We have been doing the same and just telling her when she is doing it that we understand how she is feeling, we love her and if she wants to talk to us about anything that she can.

She usually stops after a few minutes and then comes up with a reason for the meltdown which even if it is clearly made up on the spot, we discuss it and finish it with a hug.

I constantly use the distraction method 'oooh did I just see lightening outside?" "Ahh has it started raining?" "Is that the bin men I can hear outside?" Etc... this stops the behavior every time for us!

Unfortunately I think this behaviour is set in until we get some normality back in their routine with familiar faces and school.

Concerned7777 Mon 04-May-20 15:58:04

My god I could have written your post. Must be something in the air with these 5yo . My ds is like Jekyll and hyde never know which I'm going to get and he can switch in a heartbeat. No words of wisdom just that you are not alone.
I suspect it's a little bit lack of interesting new things to do and frustration from not fully understanding what's going on in the world and why we aren't seeing family, going to school or even out the house apart from the odd walk.
I cant wait for school to start again not ashamed to say that by any means , he needs the structure and stability.

Ibizababyy Wed 06-May-20 22:27:01

Another in total agreement here- DS is 5 in July and usually the most easy going, wel behaved delightful little thing. However he has become so unstable in his emotions and moods since lockdown. He also seems incapable of playing independently anymore- no doubt made all the worse by his baby brother arriving the very day his school was closed- talk about turning his whole world upside down! I think that’s why he won’t take himself off to play anymore- he wants to be close to one of us for reassurance and also maybe abit is jealousy of baby although he is so loving to him.

We’ve never had tantrums before now but they are a daily occurrence now complete with foot stamping and screaming like a banshee. He is able to tell us he feels angry or sad but doesn’t seem able to address it any other way. It’s always the tiniest things that set him off. The other day in the midst of an almighty tantrum about a board game he suddenly said ‘I’m fed up of doing the same thing everyday I want to just go out somewhere’- my heart broke! It’s the only time he’s actually said that although I suspect that’s at the root of most of the behaviour.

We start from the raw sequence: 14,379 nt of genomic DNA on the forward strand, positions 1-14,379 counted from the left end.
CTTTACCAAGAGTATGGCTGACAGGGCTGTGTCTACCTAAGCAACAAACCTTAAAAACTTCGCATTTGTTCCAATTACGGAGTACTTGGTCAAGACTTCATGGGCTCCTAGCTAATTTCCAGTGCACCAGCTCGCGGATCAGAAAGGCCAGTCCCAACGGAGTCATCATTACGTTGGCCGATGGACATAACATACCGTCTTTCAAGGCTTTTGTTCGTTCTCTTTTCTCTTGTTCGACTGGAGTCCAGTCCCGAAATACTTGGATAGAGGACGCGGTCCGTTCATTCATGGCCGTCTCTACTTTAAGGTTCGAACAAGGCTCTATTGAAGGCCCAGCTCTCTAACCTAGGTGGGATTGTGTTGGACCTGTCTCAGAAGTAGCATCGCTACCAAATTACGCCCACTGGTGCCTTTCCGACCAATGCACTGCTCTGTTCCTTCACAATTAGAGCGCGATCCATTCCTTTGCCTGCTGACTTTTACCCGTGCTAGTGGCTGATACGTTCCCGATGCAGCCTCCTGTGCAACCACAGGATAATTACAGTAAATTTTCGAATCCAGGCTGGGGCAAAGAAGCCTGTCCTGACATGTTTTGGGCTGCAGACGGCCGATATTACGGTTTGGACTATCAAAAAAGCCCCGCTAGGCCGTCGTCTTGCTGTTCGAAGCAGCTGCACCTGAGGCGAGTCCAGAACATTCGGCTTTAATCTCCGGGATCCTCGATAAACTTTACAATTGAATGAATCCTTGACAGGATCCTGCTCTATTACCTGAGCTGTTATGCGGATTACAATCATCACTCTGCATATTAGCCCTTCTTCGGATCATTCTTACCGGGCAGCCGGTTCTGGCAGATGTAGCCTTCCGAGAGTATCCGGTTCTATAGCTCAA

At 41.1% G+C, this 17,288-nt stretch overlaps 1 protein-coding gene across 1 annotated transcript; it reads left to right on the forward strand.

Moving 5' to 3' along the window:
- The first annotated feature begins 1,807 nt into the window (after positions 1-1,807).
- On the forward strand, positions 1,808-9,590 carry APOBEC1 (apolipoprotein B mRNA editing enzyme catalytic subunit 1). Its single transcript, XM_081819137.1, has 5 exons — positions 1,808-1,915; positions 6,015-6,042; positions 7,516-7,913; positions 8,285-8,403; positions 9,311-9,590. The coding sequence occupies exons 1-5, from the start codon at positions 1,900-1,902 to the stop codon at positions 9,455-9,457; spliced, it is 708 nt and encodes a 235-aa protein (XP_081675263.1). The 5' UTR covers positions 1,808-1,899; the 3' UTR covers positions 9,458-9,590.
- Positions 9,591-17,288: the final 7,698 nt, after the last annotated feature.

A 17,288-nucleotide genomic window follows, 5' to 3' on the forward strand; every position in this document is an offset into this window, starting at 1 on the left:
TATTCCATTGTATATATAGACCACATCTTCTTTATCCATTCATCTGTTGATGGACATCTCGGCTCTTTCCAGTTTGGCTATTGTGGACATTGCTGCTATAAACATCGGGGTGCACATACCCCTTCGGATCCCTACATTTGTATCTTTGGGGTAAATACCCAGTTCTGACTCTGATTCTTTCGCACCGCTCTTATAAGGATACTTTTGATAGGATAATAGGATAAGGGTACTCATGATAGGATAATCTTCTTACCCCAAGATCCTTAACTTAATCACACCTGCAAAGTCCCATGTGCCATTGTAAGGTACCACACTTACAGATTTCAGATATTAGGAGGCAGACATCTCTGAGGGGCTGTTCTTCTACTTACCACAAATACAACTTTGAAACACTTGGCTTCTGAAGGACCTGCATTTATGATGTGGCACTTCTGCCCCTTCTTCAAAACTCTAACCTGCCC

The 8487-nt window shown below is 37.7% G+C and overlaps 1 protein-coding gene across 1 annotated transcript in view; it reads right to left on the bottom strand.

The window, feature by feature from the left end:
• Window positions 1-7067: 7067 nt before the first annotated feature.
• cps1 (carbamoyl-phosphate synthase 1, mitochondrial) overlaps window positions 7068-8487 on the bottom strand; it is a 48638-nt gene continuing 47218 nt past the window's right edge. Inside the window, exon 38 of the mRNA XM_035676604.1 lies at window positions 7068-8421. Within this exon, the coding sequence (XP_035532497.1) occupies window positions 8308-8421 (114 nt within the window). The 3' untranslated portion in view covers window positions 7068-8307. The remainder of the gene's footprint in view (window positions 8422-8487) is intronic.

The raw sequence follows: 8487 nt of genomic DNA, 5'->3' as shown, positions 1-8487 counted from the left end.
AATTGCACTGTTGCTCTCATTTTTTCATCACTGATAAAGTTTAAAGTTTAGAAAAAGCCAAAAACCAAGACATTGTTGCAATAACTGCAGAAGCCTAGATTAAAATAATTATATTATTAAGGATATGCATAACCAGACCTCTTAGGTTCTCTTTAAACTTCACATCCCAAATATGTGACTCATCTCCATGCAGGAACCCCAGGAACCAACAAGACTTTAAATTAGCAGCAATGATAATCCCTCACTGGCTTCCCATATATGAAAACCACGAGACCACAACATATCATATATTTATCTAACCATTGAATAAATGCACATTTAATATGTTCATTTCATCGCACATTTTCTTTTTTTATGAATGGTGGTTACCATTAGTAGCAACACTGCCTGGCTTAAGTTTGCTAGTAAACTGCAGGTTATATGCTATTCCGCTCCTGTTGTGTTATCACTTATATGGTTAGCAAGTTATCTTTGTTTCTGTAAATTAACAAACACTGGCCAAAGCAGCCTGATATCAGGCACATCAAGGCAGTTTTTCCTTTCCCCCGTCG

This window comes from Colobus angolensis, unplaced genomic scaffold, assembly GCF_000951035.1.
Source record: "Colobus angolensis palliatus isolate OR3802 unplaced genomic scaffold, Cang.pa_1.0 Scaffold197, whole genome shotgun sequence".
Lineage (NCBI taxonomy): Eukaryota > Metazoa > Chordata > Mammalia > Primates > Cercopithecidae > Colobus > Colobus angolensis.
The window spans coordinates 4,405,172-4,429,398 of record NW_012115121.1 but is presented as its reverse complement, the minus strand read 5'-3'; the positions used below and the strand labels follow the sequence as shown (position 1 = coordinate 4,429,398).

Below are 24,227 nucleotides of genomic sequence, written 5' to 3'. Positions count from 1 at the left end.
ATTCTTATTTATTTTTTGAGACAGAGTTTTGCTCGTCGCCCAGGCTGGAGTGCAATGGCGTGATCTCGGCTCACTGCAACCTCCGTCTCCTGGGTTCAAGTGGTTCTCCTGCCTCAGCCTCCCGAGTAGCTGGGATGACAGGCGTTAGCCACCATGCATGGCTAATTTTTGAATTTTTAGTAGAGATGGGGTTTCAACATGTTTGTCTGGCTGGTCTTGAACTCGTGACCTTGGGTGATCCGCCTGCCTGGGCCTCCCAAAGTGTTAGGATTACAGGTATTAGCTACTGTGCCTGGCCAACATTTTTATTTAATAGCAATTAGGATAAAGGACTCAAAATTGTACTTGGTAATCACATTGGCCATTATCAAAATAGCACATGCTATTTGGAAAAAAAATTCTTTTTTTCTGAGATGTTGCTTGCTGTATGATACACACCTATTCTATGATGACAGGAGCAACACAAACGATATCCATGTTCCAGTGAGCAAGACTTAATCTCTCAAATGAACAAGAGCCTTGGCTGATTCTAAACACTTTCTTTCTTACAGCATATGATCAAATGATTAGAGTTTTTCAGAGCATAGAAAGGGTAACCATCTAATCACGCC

Sorry I haven’t helped at all there have I. I have no advice other than to keep plodding on that’s al we can do.

Ibizababyy Wed 06-May-20 22:37:42

Just thought I have tried some stuff that’s worked abit- something I’ve had success with over the past 2 days is at breakfast I sit with DS and we devise a schedule for the day and write in on a mini white board. So today we had:
Maths
Break for snack
Sounds
Lunch
Colouring
Tv
Outside time
Read
Play with toys
Tea

He ticks off when we have done each one. I’ve found the schedule has helped really settle his behaviour and we only had one meltdown today (I moved a cushion hmm he had been playing with). We had got very fed up with lockdown as adults ourselves and were drifting listlessly through each day so I think he felt like he didn’t know what was going on. The structure helps me feel better too actually! Also limiting TV and telling him what is coming next seems to have helped abit eg ‘in ten minutes it’s time for outside time’- I even set a timer on the oven if I think he’s likely to resist, almost like when he was younger.

Join the discussion

To comment on this thread you need to create a Mumsnet account.

Join Mumsnet

Already have a Mumsnet account? Log in